Middle East talks in full flow

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TODAY IS the Jewish sabbath, a day on which the Israeli delegation to Middle East peace talks "can't work, can't drive, can't take notes," an American official noted yesterday. "But they can talk."

The talking between the Israelis and the Palestinians was in full flow yesterday at the Wye Plantation conference centre, in Maryland.

On Thursday, President Bill Clinton met Benjamin Netanyahu and Yasser Arafat separately, then all three had dinner. Mr Arafat and Mr Netanyahu met for an hour yesterday morning, and were joined for lunch by Madeleine Albright, US Secretary of State.

Ms Albright spoke with Mr Clinton, who was on the campaign trail in Chicago, but pledged to return by last night in case he was needed over the weekend.

The self-imposed deadline for talks is Sunday. The aim is to get an interim agreement that follows from the Oslo accords, the supposed basis for Middle East peace, and precede a more sensitive and far- reaching Final Status Agreement that resolves the question of Jerusalem and the Palestinian state.

Four groups were meeting yesterday, to discuss the new airport for Gaza that is supposed to be part of the economic rejuvenation of Palestine, the right of Palestinians to safe passage, security guarantees by the Palestinians and other economic issues. The toughest area so far is security for both sides.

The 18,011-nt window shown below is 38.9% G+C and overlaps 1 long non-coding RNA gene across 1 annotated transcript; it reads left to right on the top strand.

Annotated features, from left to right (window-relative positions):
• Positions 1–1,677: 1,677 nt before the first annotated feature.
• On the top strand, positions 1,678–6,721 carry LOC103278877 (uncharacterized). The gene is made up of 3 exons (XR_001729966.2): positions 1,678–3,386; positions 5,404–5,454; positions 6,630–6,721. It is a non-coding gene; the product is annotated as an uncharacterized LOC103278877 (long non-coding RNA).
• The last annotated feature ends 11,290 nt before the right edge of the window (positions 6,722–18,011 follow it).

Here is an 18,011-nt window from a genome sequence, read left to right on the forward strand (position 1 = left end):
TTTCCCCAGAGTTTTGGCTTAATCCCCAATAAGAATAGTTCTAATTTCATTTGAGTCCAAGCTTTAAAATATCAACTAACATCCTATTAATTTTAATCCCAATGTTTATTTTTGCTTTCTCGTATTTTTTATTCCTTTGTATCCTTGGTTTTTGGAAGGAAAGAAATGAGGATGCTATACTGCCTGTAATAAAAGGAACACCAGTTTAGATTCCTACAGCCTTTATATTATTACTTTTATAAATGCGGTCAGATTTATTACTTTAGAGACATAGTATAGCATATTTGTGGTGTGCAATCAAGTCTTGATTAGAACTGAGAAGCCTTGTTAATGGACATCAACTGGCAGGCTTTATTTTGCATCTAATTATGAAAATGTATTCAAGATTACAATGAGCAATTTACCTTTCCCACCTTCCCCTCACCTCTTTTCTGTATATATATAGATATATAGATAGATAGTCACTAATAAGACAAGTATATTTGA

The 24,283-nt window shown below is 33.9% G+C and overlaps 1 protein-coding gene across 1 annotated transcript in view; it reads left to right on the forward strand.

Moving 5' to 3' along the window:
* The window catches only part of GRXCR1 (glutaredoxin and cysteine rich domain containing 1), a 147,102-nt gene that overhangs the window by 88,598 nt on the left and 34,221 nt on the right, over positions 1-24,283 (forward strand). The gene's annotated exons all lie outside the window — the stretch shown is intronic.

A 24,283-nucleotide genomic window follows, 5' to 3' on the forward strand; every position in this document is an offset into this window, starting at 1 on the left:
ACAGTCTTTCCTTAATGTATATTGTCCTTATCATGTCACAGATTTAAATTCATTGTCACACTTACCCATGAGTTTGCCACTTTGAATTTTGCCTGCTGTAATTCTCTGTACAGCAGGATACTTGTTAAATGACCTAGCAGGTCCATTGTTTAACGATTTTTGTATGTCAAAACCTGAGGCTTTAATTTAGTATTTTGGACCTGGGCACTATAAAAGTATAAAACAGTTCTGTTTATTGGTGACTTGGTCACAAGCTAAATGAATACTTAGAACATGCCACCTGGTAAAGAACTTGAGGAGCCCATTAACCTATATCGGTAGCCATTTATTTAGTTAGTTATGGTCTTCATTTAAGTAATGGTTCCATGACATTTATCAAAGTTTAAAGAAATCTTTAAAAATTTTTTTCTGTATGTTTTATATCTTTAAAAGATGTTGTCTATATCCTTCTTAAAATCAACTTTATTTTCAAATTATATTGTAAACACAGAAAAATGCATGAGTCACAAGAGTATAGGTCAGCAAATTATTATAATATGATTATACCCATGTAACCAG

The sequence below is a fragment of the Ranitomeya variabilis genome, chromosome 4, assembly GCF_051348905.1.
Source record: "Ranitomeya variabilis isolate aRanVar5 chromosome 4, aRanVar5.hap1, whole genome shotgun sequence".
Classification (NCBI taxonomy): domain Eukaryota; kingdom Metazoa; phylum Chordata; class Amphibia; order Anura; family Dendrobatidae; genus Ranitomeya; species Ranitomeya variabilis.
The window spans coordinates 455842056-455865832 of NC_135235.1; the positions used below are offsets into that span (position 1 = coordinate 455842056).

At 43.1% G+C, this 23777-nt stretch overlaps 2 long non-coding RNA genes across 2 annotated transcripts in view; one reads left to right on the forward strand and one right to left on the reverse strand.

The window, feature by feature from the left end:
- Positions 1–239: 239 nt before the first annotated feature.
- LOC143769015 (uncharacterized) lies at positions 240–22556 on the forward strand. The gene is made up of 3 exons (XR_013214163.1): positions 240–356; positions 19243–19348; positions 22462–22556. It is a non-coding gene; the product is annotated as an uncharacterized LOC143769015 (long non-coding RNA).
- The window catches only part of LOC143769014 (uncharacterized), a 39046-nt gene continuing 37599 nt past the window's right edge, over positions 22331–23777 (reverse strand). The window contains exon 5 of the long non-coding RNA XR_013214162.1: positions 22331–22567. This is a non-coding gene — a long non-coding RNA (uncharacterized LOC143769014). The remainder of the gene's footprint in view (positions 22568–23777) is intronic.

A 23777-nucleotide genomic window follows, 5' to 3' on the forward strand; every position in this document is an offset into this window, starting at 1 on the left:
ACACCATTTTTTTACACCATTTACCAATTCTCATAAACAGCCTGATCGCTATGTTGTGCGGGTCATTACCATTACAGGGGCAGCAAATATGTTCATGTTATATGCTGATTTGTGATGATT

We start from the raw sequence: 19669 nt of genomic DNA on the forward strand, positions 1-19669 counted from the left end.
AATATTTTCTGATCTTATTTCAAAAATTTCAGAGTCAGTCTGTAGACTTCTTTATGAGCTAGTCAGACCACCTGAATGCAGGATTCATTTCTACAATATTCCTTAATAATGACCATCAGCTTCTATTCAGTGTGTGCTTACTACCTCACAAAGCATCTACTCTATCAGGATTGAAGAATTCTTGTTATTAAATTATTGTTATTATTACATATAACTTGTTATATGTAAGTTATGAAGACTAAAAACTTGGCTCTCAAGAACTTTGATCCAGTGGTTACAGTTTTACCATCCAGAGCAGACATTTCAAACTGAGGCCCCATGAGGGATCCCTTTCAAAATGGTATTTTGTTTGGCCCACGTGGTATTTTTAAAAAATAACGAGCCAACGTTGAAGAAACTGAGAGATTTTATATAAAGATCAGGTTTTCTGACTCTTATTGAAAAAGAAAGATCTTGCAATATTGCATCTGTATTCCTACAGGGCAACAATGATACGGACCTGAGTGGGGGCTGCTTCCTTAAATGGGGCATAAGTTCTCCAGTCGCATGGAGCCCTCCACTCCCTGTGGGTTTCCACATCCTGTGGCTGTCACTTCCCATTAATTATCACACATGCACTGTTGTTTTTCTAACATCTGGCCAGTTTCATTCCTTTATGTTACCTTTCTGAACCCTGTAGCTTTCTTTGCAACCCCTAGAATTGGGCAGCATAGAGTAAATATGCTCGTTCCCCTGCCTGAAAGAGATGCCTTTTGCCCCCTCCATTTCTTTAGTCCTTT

Palestinians also want to talk about a further redeployment of Israeli forces from the occupied West Bank. Israel is offering to withdraw from 13 per cent of land, in addition to the 27 per cent it has already left; but of this, 3 per cent will be a "nature reserve" occupied by Israeli security personnel. Palestinians want the third redeployment to go-ahead, but Israel is said to be offering only 1 per cent of the territory - far too little for Palestine to accept.

The Final Status talks are supposed to be complete by next May, but so little headway has been made in the last two years that this now looks very difficult. If it is not achieved, the Palestinians feel they have little option but to take a unilateral move to statehood. Israel threatens to retaliate.

The knowledge that this is still ahead is a powerful incentive to both sides to deal; but there is still a sense that brinkmanship is the order of the day, and that agreement may take until Monday at the least.